Having the steadily nurtured their reputation since signing to Kitchenware in 2005, The Motorettes are set to put their money where their mouths are, and – with any number of ‘Single of the Week’ accolades already under their undoubtedly stylish belts – it’s a fairly safe bet.
With an allegiance to “great melodies and even greater harmonies” worn proudly on their sleeves, Robin, Jack and Jed slot into the current North East crop with ease: while the inflection is not as pronounced as that of The Futureheads or Maximo Park, the practice and principles are generally the same, the result of which is a timeless-yet-digestible record.
Sounds crash into earshot at high speed with the vigorous Super Heartbeats, a track every bit as brief and exciting as its title suggests; consolidation becomes the name of the game as early as track two as You Gotta Look The Part takes its own stock of such an approach with even greater aplomb, the rapid-fire harmonies and interplay taking The Motorettes’ sound to distinctive heights.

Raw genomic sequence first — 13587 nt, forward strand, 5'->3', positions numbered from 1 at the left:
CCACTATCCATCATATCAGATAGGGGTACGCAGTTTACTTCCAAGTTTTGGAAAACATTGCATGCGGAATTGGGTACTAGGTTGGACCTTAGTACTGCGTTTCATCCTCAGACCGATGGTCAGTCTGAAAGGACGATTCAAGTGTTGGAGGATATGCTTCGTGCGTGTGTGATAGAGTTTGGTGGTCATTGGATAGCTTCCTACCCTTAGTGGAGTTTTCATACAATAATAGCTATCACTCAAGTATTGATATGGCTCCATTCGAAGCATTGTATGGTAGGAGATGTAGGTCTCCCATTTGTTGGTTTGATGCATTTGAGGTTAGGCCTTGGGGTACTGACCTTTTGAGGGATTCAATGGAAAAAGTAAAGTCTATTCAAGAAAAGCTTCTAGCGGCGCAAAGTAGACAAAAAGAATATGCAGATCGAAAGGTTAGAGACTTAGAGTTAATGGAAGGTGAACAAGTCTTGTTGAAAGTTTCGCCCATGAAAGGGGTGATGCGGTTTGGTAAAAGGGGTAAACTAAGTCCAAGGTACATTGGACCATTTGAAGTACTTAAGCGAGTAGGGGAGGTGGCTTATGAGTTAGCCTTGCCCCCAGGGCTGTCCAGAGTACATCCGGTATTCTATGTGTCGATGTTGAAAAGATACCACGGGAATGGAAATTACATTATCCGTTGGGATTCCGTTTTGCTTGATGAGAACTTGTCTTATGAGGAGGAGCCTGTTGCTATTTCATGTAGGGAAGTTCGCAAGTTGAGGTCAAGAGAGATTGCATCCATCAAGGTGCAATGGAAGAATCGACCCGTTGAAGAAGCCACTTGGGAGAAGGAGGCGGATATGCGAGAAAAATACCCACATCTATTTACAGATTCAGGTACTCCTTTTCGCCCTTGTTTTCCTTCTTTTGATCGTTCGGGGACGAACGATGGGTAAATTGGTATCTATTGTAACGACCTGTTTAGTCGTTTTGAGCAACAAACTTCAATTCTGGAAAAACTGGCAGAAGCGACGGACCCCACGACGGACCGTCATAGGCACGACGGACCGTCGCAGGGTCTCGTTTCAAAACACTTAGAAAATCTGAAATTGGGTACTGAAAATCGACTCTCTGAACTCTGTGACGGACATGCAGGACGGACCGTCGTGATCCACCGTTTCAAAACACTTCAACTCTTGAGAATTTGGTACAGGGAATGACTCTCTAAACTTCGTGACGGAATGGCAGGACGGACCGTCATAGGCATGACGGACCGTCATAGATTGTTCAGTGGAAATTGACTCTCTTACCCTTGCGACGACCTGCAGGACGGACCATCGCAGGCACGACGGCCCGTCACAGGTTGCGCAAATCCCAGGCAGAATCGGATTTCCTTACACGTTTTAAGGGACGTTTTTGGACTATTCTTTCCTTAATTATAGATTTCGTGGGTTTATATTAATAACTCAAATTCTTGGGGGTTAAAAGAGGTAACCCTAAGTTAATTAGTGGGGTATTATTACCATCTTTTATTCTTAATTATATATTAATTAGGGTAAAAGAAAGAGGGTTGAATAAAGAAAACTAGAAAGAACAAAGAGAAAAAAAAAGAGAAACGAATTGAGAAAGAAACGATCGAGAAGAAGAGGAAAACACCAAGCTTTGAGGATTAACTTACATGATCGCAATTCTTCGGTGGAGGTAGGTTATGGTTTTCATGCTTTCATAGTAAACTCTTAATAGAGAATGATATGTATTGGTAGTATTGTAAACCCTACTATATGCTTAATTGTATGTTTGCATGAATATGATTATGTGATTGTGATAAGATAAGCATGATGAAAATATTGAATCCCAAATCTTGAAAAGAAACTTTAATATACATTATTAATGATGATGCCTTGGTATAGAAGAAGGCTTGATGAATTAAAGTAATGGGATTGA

But can such breathless antics be carried throughout 12 tracks without a dip in quality? Go! Go! Gadget Girl’s female-infused, hand-clapping enthusiasm suggests yes, while Heart… stop… ing, with it’s descending-chord crescendo, is more than just a clever song title.
The lads’ unwavering commitment to an uncluttered pop sensibility serves them well throughout their debut long player, but is not necessarily the indication of a flawless effort: whereas most great midsections serve up a noticeable difference, I’m On Fire and Baby Come Home fail to match the high standards set. The suggestion is that, perhaps, The Motorettes should switched stance rather than try to outdo themselves ad infinitum (they do with I Hate To See You Cry, in fact, but it’s too little too late).
Still, the LP pulls more rabbits from the hat before the bitter end, including the bold, start-stop I Am Blisters and long-stepping, emo-tinted closer Vs The Mountain. In the end, it’s not quite enough to catapult another North East band to national acclaim, but will surely be more than enough to generate a wink and a nod towards Robin, Jack and Jed’s commendable and authentic antics.